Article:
Label: Heidens Hart
The Flanders band Theudho has been ravaging the shores and land with their pagan black metal for a good 15 years. Having left behind their original Scandinavian signs, the band is now using the proto-Germanic word for ‘people’ or ‘nation’ as a name. Maybe ‘folk’ captures it better. The band has actually been very prolific and part of a number of tribute compilations throughout the years.
In 2016, Theudho returned to being a one-man outfit under the creative guidance of Jurgen S., who also played in a number of different projects, amongst his recently established Slithering Decay. ‘De Roep van het Woud’ is a record in the best pagan metal tradition, embracing the natural realm as inspiration and topic. Inspiration is also derived from Scandinavian stories, which is always a good thing.
Brisk black metal finds itself interchanging with soothing passages through the woods. At those moments, the vocals also turn to a speaking form, proclaiming the will of the woods. Some unexpected breaks hit the listener during ‘Waar Kraaien de Ondergang Bezingen’. The lyrics are sung in Belgian with an unearthly voice. Belgian, for those that are confused, here means the Flemish Dutch. The sound of Theudho is strong, firm and very well crafted. The repetitive nature harks back to the originators, such as Bathory and perhaps a harkening to the likes of current-day Darkthrone with that raw, direct sound.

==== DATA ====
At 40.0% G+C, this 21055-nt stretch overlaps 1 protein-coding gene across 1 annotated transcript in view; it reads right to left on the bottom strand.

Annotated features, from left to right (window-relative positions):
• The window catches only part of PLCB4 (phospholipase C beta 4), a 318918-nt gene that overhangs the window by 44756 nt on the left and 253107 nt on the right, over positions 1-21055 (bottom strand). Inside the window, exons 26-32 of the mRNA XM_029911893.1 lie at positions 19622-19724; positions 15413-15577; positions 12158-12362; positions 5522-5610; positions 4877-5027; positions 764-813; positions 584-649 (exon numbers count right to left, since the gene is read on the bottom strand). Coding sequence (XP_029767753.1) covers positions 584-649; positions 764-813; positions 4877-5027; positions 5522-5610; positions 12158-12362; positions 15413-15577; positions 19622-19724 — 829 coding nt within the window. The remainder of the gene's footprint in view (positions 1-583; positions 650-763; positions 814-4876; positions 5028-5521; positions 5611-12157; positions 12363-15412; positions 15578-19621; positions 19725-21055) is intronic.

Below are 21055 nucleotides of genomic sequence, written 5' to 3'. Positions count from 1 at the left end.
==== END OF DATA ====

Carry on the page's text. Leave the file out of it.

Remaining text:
Nowhere this sound comes out as clearly as on ‘De Boom van Hakiloheim’, with jagged, violent riffing and vocals barked in harmony with their onslaught. It’s a similar vibe that you get a little later on ‘Slangentongen’ and the vitalist ‘Saksenslacht’. Songs with a cold fury, impersonal but burning with force. Synths add the needed atmosphere here and there, enhancing the black metal that clasps on to you like the resin from the endless trees of the primordial forests that are sung about by Theudho.
We leave the realm of Theudho with the atmospheric outro track ‘Het gedrocht in de diepte’, which leaves you with the sense of foreboding doom and ever-present evil. It’s a great way to end on a high note I suppose.